briefly as the state capital. But this investment failed to live up to his expectations as well, for primitive conditions there prompted the legislature to move the seat of government during the next session.
Green continued to dabble in local politics, winning election to the Senate in the first and second legislatures of California, the fourth state in which he would hold elected office. As he had done before, he used his political position to pursue his own interests, securing an appointment as a major general of the California militia. In 1852, he headed an expedition of fifty men against Indians in the Bear Creek area who had been committing depredations against local miners, leading an attack on one village that left eleven Indians dead and four of his men wounded.60 He also lobbied heavily on behalf of his real estate ventures, but, despite some success in making Oro the seat of Sutter County, he was unable to save the project. According to California historian Hubert Howe Bancroft, Green was an "irrepressible senator to whom everything was a large joke, who had been elected in a frolic, and thought legislation a comedy."61 To be sure, Green lived well, and was known for keeping a liberal supply of liquor on hand for legislators and lobbyists, as a result of which the session became known as "The Legislature of a Thousand Drinks."62
Green's efforts as chairman of the Senate finance committee were not well received by some of his more conscientious colleagues. Charged with finding sources of revenue to defray the expenses of the new state, Green, "as unsuitable a man as could be," according to a fellow senator, first proposed a bill authorizing the government to borrow money at an annual interest rate of ten percent, a ridiculous proposal in view of the skyrocketing inflation brought on by the gold rush, which had pushed the cost of borrowing money to five percent per month.63 He next authored the Foreign Miners' Tax Law, a highly imaginative but ill-conceived solution to California's budget problems. According to the provisions of the law, foreigners intending to work in the mines would have to purchase monthly permits for $20. The act, not surprisingly, was immensely popular with Anglo-Americans, who feared foreign competition as much as they feared the introduction of Negro slavery. On the other hand, the law infuriated foreign miners, the most numerous being the Sonorans from northern Mexico, who complained that the cost of the permits was prohibitive. A tax revolt followed, inflaming racial tensions between Hispanic and Anglo-American miners. The threat of civil unrest and mob rule quickly dampened the enthusiasm of many who had initially supported the bill. As foreigners fled the area to escape harassment and vigilante justice from angry whites, demand for mining supplies dropped sharply, prompting merchants to lobby against the tax law. The following year the legislature repealed the act, which had raised little in the way of revenue but succeeded in driving thousands of Mexicans from the California mines.64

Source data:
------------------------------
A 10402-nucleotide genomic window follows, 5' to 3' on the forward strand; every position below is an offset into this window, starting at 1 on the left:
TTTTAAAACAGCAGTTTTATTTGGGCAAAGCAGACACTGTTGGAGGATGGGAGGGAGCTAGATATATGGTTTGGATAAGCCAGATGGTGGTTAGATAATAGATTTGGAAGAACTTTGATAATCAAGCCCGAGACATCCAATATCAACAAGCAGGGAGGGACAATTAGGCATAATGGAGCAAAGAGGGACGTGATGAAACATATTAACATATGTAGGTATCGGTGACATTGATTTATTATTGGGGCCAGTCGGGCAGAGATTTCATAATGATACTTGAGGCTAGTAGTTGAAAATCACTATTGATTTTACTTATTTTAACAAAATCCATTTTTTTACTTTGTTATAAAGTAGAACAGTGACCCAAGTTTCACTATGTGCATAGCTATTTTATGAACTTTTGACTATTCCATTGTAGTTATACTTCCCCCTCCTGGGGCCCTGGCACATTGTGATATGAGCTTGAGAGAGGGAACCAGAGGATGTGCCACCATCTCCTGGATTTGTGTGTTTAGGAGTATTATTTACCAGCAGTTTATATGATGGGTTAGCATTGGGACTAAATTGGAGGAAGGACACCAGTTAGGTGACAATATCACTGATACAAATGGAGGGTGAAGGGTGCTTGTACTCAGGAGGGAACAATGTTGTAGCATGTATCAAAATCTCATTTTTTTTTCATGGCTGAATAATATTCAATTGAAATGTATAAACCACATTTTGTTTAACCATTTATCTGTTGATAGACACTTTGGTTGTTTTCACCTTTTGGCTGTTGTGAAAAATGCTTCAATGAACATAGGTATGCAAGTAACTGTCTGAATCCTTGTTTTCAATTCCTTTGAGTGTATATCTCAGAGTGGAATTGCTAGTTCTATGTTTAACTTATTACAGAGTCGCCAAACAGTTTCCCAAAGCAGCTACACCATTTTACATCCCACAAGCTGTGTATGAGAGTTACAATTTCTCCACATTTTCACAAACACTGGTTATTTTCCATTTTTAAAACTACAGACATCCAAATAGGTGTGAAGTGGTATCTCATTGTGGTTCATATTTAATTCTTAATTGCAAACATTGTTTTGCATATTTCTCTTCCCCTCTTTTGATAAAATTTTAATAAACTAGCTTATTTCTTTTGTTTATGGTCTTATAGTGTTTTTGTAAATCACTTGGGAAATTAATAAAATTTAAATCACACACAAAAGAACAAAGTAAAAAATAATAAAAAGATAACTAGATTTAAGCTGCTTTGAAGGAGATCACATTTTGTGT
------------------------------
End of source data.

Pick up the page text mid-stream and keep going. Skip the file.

In early May of 1852, Green returned to his wife's home in Jamaica Plains,